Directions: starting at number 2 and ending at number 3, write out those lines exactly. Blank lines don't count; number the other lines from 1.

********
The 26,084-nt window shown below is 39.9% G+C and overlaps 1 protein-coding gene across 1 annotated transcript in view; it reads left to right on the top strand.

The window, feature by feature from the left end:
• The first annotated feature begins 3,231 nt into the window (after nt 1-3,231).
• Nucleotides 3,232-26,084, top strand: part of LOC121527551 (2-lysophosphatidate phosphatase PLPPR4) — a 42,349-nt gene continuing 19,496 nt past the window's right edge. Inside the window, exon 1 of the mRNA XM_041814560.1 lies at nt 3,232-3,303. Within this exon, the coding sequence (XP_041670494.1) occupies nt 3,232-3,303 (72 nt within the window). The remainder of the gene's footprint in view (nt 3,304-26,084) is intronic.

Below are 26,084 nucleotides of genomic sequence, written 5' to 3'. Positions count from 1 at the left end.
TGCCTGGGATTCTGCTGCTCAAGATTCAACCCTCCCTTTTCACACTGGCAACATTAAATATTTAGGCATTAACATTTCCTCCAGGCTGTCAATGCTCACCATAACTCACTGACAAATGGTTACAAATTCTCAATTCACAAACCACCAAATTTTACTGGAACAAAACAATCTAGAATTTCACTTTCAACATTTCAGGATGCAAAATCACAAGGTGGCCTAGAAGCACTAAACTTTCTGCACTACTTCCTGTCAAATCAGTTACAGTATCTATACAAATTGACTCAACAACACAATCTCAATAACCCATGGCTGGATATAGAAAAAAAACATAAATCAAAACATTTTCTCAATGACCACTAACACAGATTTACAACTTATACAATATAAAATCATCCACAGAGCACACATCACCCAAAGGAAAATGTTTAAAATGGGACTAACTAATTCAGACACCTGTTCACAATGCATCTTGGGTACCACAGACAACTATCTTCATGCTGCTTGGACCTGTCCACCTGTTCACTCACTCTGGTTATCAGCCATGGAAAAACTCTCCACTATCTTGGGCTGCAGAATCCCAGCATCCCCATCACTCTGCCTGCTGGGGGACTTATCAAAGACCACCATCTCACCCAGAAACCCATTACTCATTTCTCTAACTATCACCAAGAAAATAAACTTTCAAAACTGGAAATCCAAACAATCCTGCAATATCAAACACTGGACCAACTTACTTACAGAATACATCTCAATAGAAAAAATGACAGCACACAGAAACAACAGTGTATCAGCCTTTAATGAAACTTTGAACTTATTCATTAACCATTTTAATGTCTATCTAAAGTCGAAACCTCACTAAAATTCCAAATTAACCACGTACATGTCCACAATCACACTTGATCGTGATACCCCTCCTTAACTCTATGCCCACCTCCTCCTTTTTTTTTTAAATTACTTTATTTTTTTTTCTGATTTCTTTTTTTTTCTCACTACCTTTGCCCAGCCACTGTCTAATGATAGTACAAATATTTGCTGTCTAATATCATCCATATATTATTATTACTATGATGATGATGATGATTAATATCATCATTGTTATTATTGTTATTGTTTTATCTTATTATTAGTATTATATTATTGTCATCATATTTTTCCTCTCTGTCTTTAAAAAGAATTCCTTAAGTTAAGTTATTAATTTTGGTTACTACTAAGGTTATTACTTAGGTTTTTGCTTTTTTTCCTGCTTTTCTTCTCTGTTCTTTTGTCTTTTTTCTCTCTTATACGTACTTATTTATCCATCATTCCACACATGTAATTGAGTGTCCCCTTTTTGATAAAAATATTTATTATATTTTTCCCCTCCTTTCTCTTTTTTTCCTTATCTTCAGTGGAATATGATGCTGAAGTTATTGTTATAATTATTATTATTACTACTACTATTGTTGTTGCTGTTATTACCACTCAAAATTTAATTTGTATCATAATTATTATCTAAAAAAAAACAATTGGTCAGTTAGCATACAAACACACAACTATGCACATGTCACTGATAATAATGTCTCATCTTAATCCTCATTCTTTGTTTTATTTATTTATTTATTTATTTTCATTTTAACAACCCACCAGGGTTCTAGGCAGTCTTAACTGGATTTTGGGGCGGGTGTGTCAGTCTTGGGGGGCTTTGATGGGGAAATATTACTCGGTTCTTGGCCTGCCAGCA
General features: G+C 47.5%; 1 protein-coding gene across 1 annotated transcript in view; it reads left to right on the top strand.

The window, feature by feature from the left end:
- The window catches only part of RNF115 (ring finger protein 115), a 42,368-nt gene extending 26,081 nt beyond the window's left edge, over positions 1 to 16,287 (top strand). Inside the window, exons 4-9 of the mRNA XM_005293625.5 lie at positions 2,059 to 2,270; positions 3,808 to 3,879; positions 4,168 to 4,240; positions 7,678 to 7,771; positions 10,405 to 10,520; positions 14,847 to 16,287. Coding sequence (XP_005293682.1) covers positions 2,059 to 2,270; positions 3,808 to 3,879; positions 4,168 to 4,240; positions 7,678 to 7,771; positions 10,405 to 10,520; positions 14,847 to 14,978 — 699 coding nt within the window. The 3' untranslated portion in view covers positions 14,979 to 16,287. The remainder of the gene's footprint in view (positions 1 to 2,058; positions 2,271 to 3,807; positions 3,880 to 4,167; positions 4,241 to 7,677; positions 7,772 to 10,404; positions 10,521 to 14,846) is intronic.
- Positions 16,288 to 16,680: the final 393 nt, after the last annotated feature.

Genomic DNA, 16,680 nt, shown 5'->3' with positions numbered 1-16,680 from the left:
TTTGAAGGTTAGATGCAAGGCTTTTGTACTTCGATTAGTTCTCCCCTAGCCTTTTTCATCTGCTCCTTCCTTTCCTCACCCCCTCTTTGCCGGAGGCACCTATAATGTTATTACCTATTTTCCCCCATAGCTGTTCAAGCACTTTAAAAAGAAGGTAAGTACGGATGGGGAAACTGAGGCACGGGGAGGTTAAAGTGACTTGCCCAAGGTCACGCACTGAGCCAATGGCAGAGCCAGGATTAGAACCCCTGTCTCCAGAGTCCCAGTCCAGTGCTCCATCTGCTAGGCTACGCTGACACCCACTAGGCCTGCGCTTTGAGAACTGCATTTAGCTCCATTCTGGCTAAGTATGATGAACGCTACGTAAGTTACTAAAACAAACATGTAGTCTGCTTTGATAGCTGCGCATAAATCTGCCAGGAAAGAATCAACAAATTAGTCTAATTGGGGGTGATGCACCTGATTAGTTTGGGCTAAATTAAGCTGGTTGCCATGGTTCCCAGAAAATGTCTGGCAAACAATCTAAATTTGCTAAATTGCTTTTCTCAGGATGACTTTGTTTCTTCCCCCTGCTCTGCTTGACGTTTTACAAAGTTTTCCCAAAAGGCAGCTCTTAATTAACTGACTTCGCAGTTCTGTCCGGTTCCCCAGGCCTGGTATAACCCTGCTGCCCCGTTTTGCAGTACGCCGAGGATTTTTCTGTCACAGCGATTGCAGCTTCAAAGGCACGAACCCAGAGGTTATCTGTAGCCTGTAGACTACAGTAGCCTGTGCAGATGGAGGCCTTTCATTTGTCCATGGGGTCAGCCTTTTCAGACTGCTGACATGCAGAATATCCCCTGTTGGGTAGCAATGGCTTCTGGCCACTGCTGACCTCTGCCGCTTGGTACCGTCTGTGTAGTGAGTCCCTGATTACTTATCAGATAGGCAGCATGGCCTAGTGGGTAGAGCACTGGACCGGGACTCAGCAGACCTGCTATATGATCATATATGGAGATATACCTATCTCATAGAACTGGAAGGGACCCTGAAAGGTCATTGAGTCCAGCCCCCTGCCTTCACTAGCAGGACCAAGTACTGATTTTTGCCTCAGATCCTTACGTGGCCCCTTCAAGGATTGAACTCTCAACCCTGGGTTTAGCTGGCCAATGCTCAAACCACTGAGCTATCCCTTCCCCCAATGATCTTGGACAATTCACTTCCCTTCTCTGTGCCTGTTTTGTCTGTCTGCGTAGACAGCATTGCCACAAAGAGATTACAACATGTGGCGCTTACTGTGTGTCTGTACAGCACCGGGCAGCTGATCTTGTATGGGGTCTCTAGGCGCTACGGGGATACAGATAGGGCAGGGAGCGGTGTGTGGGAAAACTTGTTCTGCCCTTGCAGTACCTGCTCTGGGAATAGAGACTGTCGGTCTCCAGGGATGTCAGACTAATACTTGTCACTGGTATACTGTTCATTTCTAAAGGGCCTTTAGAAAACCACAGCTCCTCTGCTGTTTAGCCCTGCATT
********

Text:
The window, feature by feature from the left end:
• The first annotated feature begins 3,231 nt into the window (after nt 1-3,231).